Our incarceration rate is the highest in the world, triple that of the now-defunct East Germany. The incarceration rate for African American men is about five times higher than that of the Soviet Union at the peak of the gulag.
I recommend the whole article. It talks about all the things that are being criminalized here in the U.S.
Wow, this is an amazing story (I’ve shortened it a lot; go to the original for all the gory details). It’s essentially the back story to Pakistan and North Korea having nuclear bombs and Iran having a “nuclear program.”
Richard Barlow was driving his 13-year-old motorhome through a mountain state’s blizzard the week before Thanksgiving when news broke of the Iran nuclear deal.
Bad memories flooded his mind, not that they’re ever far away. For more than 25 years, ever since he testified behind closed doors on Capitol Hill that the CIA had “scores” of “absolutely reliable” reports on Pakistan’s clandestine efforts to obtain nuclear bomb technology – technology it later gave to Iran – his life has been tumbling through one trapdoor after another.
Barlow’s testimony in 1987 shocked several panel members of the House Foreign Affairs subcommittee, in part because Army General David Einsel, assigned to the CIA as a top intelligence official, had just told the committee that – despite the recent arrest of a Pakistani caught red-handed buying prohibited nuclear materials – the evidence that Islamabad was pursuing a bomb was inconclusive. The hearing erupted in shouts when Barlow told them differently. “They went through the roof,” he recalled from the road this week. By the time he got back to CIA headquarters, “the phones were ringing off the hook.”
Top Reagan administration officials were in “a panic,” he said, because Pakistan was the crucial player in the CIA operation funneling weapons to Islamic “holy warriors” fighting the Soviet Red Army next door in Afghanistan. If it became known that Pakistan was secretly building a bomb, a law passed by Congress would require a cut-off of military aid.
Obsessed with communism, the administration made a choice: It would turn a blind eye to Pakistan’s nuclear program in order to defeat the Soviets in Afghanistan.
And that meant Barlow, 33 at the time, had to be destroyed.
“If they had busted those [Pakistani] networks,” [Barlow] said last week, “Iran would have no nuclear program, North Korea wouldn’t have a uranium bomb, and Pakistan wouldn’t have over a hundred nuclear weapons they are driving around in vans to hide from us.”
Thanks for the memories Ronnie.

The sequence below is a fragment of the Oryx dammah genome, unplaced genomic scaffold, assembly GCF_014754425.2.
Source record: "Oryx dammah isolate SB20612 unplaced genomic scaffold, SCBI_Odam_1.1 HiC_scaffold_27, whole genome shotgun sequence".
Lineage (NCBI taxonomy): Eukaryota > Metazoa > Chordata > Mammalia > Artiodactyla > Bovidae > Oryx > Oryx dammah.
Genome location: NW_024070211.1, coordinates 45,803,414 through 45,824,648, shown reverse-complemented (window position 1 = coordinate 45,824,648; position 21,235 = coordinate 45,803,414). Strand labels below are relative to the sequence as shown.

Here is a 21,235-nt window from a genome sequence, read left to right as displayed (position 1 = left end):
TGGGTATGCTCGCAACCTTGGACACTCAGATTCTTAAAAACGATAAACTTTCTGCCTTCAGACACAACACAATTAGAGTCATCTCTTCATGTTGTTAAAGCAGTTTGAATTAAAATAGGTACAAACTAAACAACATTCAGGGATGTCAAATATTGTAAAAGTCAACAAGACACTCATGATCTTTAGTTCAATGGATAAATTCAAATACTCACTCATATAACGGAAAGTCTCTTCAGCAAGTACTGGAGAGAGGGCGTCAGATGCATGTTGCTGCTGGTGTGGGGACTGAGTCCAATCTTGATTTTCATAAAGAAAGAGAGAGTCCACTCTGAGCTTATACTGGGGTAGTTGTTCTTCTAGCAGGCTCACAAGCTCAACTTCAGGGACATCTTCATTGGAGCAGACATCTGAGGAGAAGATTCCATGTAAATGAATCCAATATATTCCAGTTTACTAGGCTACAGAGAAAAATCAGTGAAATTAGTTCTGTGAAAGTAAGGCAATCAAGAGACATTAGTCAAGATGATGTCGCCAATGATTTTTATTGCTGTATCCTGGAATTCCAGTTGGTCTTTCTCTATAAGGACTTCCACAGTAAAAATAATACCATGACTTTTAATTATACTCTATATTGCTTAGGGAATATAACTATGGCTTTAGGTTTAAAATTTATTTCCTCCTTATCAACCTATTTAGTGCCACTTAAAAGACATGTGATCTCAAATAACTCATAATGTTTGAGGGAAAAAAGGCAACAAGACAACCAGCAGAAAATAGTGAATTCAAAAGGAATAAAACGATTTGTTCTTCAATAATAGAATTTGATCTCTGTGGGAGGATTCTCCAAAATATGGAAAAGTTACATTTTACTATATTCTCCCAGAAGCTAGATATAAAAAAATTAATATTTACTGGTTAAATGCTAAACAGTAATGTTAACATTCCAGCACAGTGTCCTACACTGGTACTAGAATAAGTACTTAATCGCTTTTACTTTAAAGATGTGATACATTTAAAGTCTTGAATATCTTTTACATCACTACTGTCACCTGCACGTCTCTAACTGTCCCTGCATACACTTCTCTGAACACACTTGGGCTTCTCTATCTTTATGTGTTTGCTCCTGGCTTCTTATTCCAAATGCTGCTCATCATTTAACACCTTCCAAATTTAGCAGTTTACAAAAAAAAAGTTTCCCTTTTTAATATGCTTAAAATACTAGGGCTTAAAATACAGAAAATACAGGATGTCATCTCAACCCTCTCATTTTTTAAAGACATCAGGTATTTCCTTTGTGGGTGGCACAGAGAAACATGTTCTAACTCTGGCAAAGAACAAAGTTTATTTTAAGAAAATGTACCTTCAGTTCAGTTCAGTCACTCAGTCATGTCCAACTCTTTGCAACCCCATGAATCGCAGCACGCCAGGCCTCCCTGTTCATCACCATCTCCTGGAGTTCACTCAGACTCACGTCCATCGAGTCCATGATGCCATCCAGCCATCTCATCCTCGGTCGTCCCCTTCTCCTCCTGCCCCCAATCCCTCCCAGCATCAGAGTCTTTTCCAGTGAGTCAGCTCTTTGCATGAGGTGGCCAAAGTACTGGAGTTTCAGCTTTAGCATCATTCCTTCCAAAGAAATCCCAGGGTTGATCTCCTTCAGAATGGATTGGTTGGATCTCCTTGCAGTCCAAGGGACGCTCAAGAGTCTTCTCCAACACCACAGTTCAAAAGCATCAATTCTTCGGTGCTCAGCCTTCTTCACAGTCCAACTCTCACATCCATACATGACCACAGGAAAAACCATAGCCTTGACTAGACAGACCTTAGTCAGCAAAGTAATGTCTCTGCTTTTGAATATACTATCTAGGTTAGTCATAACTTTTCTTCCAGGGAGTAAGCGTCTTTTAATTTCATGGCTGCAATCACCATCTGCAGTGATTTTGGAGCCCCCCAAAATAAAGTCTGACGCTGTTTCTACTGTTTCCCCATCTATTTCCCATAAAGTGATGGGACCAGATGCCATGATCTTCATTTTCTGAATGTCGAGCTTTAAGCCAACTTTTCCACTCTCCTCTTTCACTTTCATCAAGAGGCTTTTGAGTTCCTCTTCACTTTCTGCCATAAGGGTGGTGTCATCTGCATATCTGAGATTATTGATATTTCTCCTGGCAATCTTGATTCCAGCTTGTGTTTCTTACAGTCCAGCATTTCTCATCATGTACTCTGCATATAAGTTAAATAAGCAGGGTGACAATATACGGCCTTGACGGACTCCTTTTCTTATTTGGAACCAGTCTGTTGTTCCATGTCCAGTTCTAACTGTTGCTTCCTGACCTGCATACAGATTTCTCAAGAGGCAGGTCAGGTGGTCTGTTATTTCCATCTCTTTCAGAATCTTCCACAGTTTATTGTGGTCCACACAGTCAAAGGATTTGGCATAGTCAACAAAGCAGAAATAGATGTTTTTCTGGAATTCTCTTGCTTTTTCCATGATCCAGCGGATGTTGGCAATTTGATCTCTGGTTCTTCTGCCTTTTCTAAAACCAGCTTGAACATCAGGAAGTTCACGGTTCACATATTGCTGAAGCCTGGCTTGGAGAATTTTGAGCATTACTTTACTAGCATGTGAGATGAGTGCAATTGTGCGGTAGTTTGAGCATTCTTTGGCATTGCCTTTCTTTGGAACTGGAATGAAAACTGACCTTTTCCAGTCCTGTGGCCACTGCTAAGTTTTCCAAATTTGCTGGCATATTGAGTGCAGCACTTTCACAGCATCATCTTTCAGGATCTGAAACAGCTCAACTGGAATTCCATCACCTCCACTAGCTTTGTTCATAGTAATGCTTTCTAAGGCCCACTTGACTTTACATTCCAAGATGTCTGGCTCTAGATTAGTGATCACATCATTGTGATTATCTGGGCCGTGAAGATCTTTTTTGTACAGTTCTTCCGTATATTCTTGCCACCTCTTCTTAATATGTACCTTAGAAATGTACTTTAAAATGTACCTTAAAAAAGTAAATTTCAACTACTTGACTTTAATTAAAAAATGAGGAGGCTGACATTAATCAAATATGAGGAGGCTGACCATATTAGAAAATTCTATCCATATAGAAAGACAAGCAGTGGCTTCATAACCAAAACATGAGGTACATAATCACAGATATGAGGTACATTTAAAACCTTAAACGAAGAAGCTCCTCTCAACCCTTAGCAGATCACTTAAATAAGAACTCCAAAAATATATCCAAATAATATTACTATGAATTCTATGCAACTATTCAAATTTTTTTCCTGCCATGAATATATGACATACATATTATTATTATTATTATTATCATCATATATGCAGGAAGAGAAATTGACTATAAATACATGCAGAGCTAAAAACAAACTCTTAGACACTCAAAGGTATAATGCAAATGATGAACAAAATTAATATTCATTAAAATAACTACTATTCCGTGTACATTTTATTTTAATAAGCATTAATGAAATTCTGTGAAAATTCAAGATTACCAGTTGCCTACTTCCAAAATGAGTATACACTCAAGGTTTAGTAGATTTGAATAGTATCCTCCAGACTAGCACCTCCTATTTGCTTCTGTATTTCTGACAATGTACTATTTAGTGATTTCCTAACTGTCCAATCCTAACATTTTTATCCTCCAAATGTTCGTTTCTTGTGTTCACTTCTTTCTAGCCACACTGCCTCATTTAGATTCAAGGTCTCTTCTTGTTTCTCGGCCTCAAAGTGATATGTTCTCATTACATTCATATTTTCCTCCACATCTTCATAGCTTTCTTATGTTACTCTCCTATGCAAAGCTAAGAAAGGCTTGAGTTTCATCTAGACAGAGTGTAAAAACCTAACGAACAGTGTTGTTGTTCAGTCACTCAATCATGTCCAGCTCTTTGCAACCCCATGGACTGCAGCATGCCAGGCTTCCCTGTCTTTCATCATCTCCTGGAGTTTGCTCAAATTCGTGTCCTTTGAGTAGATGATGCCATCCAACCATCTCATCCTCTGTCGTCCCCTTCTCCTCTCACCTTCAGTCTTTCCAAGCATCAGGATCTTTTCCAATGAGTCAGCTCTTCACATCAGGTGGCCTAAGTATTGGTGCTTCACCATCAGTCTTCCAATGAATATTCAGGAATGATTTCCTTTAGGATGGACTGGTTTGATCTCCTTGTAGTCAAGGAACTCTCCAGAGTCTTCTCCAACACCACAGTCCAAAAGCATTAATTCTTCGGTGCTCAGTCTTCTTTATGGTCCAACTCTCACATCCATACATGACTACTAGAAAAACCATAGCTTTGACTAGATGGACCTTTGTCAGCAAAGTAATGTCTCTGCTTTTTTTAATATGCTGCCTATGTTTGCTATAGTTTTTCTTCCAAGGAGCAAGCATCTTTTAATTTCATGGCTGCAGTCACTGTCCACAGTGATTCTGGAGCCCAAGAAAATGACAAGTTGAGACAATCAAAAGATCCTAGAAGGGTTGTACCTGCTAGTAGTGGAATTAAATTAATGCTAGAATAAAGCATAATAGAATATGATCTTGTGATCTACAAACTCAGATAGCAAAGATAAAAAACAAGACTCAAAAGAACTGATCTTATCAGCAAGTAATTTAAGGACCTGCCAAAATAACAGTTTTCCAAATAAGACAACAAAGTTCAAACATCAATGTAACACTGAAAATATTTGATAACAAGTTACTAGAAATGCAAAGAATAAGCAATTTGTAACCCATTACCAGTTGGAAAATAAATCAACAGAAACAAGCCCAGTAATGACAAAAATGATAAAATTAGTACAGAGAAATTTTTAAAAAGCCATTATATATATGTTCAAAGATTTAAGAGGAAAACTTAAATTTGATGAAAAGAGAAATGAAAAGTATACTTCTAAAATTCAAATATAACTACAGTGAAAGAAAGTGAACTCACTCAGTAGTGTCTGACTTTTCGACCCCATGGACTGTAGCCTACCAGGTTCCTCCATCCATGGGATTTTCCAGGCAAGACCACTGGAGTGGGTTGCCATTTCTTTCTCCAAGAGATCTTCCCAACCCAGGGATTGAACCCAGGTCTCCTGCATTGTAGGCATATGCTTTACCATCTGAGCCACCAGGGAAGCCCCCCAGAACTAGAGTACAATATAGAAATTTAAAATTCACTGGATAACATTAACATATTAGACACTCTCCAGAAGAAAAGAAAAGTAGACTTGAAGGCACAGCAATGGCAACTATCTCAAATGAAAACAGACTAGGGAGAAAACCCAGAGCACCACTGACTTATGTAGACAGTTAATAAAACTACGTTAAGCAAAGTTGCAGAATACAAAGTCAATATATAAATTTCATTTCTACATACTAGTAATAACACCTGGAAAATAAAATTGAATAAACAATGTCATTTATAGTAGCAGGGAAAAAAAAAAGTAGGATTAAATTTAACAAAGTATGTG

Not surprising but devastating to Egyptians (and their families) who work in the tourism industry:
Tourist Arrivals Drop 69.7% in September
The latest tourism report issued by the Central Agency for Public Mobilization and Statistics (CAPMAS) showed that the rates of tourists visiting Egypt declined by 69.7% in September.
The statistical report indicated that the total number of tourists totalled 301,150, with the main drop attributed to the decline in the percentage of Europeans tourists visiting Egypt. The number of European tourists decreased from 421,539 in August, comprising 74.7% of the total number tourists, to 159,752 in September, which is only 53%.
The number of Arab tourists also dropped from 101,925 to 99,294 from August to September, while American tourists decreased from 17,887 to 12,031 during the same period.
In September 2012, the total number of tourists in Egypt reached 975,259.
Per Wikipedia: Tourism is one of the most important sectors in Egypt’s economy. More than 12.8 million tourists visited Egypt in 2008, providing revenues of nearly $11 billion. The sector employs about 12% of Egypt’s workforce.”
I think Tony Rohr is a “working class hero” in the purest sense. I hope he’s had a flood of job offers since walking away from Pizza Hut and I hope some of them are attractive enough to make him turn down this disingenuous, kiss ass offer obviously generated by public pressure:
Indiana Pizza Hut Manager Offered Job Back After Firing for Refusal to Open on Thanksgiving
Pizza Hut has offered to rehire the manager of a northern Indiana restaurant who was fired over his refusal to open up on Thanksgiving Day.
Pizza Hut’s corporate office issued a statement Wednesday saying it respects an employee’s right to not work on the holiday and that the store owner has agreed to reinstate [Tony] Rohr.